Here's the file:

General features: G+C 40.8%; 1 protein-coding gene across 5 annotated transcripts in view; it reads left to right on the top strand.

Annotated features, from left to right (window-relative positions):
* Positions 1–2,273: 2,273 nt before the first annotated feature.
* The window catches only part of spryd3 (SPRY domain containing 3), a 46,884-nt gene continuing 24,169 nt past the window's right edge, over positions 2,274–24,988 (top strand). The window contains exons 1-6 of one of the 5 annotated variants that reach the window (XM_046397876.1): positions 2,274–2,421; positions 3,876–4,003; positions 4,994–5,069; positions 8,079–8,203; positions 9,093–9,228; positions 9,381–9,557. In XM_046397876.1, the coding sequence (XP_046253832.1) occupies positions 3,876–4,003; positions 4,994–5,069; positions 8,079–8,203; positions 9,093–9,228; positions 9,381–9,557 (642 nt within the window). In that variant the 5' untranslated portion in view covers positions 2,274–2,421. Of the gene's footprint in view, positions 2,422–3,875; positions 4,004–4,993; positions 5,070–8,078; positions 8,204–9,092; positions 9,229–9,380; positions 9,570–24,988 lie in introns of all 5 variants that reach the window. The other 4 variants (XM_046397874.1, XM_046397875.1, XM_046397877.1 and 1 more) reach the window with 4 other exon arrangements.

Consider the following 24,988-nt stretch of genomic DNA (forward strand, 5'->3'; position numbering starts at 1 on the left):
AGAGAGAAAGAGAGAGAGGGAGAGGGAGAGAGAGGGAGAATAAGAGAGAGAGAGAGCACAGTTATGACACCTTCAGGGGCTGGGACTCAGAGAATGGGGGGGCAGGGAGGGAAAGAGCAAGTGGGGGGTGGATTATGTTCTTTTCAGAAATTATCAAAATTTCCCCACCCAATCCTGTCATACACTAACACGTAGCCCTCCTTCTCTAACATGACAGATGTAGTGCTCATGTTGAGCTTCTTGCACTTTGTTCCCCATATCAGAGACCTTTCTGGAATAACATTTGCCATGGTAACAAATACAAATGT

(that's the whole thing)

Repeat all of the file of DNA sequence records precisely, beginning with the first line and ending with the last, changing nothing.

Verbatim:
General features: G+C 40.8%; 1 protein-coding gene across 5 annotated transcripts in view; it reads left to right on the top strand.

Annotated features, from left to right (window-relative positions):
* Positions 1–2,273: 2,273 nt before the first annotated feature.
* The window catches only part of spryd3 (SPRY domain containing 3), a 46,884-nt gene continuing 24,169 nt past the window's right edge, over positions 2,274–24,988 (top strand). The window contains exons 1-6 of one of the 5 annotated variants that reach the window (XM_046397876.1): positions 2,274–2,421; positions 3,876–4,003; positions 4,994–5,069; positions 8,079–8,203; positions 9,093–9,228; positions 9,381–9,557. In XM_046397876.1, the coding sequence (XP_046253832.1) occupies positions 3,876–4,003; positions 4,994–5,069; positions 8,079–8,203; positions 9,093–9,228; positions 9,381–9,557 (642 nt within the window). In that variant the 5' untranslated portion in view covers positions 2,274–2,421. Of the gene's footprint in view, positions 2,422–3,875; positions 4,004–4,993; positions 5,070–8,078; positions 8,204–9,092; positions 9,229–9,380; positions 9,570–24,988 lie in introns of all 5 variants that reach the window. The other 4 variants (XM_046397874.1, XM_046397875.1, XM_046397877.1 and 1 more) reach the window with 4 other exon arrangements.

Consider the following 24,988-nt stretch of genomic DNA (forward strand, 5'->3'; position numbering starts at 1 on the left):
AGAGAGAAAGAGAGAGAGGGAGAGGGAGAGAGAGGGAGAATAAGAGAGAGAGAGAGCACAGTTATGACACCTTCAGGGGCTGGGACTCAGAGAATGGGGGGGCAGGGAGGGAAAGAGCAAGTGGGGGGTGGATTATGTTCTTTTCAGAAATTATCAAAATTTCCCCACCCAATCCTGTCATACACTAACACGTAGCCCTCCTTCTCTAACATGACAGATGTAGTGCTCATGTTGAGCTTCTTGCACTTTGTTCCCCATATCAGAGACCTTTCTGGAATAACATTTGCCATGGTAACAAATACAAATGT